M: It went naturally with the Skate School. Everybody had an open attitude to teaching and learning skateboarding. Our coaches all had an openness to teaching which allowed them to focus on the positive aspects. The beginners also had the openness to learn for themselves. But, we were also taking risks in the beginning by teaching at different levels and making 12+, 18+ and 30+ age groups. We didn't know if it would work, but people kept coming. They enjoyed skating with other people at the same level and in their age group. It can be considered a safe space in the way that we are trying to work with everyone on a professional level while still being skate rats ourselves.
L: In today's skateboarding community, there's a debate on whether it's more of a sport or a cultural activity. Since Skateboard School teaches skateboarding similarly to other sports lessons, how does it maintain the cultural values of skateboarding?
M: I'm not so much of a debater myself, I'm more someone who jumps in and tries to make the best of the situation. Situations change all the time. I think the sports approach of skateboarding is just another path next to the other paths in skateboarding. And, just like most things, it has positive and negative effects. The good thing is that we decide how we work with that. One of the things I personally like about the sports approach is the awareness and focus on a healthy lifestyle. I also like that everywhere in The Netherlands, great concrete skateparks are popping up by companies owned by skateboarders. I think it would be a great idea to keep all paths of skateboarding in the hands of skateboarders and make the best of it. I really hope skateboarders will stay active in doing this. Jumping in and taking responsibility is not always easy but definitely needed. It’s the people who make the culture!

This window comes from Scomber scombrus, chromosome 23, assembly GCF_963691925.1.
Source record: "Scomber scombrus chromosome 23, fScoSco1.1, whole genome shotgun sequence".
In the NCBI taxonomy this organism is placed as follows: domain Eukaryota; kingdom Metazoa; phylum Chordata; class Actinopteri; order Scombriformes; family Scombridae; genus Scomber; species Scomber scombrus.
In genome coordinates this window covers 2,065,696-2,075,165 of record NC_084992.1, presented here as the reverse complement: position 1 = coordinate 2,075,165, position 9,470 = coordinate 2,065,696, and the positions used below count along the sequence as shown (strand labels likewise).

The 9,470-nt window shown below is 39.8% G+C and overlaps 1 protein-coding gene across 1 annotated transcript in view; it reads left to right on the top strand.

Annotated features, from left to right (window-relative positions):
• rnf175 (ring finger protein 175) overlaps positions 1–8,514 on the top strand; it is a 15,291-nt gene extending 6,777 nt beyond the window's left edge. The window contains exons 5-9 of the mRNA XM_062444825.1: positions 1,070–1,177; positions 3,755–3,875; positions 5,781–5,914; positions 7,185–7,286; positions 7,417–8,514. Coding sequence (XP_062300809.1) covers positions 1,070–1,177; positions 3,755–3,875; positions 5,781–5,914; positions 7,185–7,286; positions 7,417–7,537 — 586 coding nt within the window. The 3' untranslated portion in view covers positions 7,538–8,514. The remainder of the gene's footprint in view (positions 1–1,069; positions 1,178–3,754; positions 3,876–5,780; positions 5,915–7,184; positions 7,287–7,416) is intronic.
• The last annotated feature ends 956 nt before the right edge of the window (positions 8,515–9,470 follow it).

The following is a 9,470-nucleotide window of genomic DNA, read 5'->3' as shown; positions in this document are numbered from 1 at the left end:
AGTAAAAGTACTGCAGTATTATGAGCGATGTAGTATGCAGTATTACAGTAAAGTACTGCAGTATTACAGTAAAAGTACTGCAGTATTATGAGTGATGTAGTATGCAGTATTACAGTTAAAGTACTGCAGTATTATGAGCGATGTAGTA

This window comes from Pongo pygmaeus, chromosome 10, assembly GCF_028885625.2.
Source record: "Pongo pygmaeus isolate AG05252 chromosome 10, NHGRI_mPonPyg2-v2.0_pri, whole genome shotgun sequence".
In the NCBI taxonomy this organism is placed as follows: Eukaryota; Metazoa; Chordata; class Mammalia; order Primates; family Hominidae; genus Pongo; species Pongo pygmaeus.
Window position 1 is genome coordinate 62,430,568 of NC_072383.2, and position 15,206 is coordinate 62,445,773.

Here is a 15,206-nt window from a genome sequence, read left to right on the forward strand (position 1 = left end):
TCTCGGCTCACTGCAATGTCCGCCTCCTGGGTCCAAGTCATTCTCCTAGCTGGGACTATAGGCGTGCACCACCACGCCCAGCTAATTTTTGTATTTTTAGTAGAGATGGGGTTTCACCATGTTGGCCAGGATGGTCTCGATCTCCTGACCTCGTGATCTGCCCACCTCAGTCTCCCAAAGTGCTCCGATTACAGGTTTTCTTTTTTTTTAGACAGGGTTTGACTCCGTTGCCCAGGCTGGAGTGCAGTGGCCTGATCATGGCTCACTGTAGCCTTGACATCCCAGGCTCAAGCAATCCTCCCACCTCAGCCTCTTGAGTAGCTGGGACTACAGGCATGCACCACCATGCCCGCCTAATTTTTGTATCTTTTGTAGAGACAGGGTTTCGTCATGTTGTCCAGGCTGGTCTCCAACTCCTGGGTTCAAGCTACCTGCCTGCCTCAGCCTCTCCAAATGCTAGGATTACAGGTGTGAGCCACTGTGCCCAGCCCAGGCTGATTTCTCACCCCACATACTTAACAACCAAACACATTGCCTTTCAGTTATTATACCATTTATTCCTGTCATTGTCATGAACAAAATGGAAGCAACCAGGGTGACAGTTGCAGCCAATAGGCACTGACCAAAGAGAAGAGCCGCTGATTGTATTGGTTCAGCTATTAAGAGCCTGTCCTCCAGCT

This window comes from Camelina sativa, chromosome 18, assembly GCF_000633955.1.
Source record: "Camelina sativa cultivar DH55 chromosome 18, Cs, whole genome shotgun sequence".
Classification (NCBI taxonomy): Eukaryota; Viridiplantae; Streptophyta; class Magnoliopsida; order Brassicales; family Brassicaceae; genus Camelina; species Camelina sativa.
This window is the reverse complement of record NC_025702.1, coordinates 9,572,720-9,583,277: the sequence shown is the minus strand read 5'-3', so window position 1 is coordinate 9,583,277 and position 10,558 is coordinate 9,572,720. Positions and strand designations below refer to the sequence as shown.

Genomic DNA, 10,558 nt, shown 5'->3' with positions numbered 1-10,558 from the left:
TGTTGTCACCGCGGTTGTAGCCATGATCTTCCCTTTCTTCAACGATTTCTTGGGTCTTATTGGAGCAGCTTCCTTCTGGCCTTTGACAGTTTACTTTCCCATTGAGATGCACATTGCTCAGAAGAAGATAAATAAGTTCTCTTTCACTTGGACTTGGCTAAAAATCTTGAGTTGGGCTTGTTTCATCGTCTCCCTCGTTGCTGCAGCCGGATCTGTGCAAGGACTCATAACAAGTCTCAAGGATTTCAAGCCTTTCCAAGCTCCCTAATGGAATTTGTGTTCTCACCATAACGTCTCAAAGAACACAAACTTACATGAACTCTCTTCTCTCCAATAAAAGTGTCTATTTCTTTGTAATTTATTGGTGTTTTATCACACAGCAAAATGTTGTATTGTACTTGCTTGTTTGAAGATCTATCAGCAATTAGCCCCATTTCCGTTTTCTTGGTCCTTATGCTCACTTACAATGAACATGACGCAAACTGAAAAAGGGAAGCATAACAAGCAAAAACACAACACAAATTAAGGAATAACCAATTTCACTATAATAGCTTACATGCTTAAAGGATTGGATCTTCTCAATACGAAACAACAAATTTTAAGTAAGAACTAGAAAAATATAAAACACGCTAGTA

At the end of our phone call, Menno said that the most important thing they were doing at Skateboard School Amsterdam was having fun. He also talked about the competitive stresses that potentially come with being in any other skateboarding environment. As a younger skater, he sometimes would compare himself to others or overthink whether a trick is cool or not. This still happens in today's world of skateboarding and this type of mindset can quickly become a daily norm if you let it. These unwritten rules at a skatepark also give it a certain structure, whether it be socially or as a hierarchy. And one may be seen as "uncool" or an outsider if they don't have a certain style or trick selection. In the midst of the culture/sports debate going around in skateboarding, the skate lessons offer an opportunity for everybody to learn how to skate. Menno explained to me how SSA also makes skateboarding more accessible for those who wouldn't practice the sport otherwise because they reach out a lot. The openness approach at SSA helps push the skaters to develop themselves without necessarily dealing with the stresses of a "schooling" environment,
Learning more about how the SSA works with Jori Hall, Manager and Skate Coach
L: Maybe you can first start by telling me how Skateboard School Amsterdam works in general.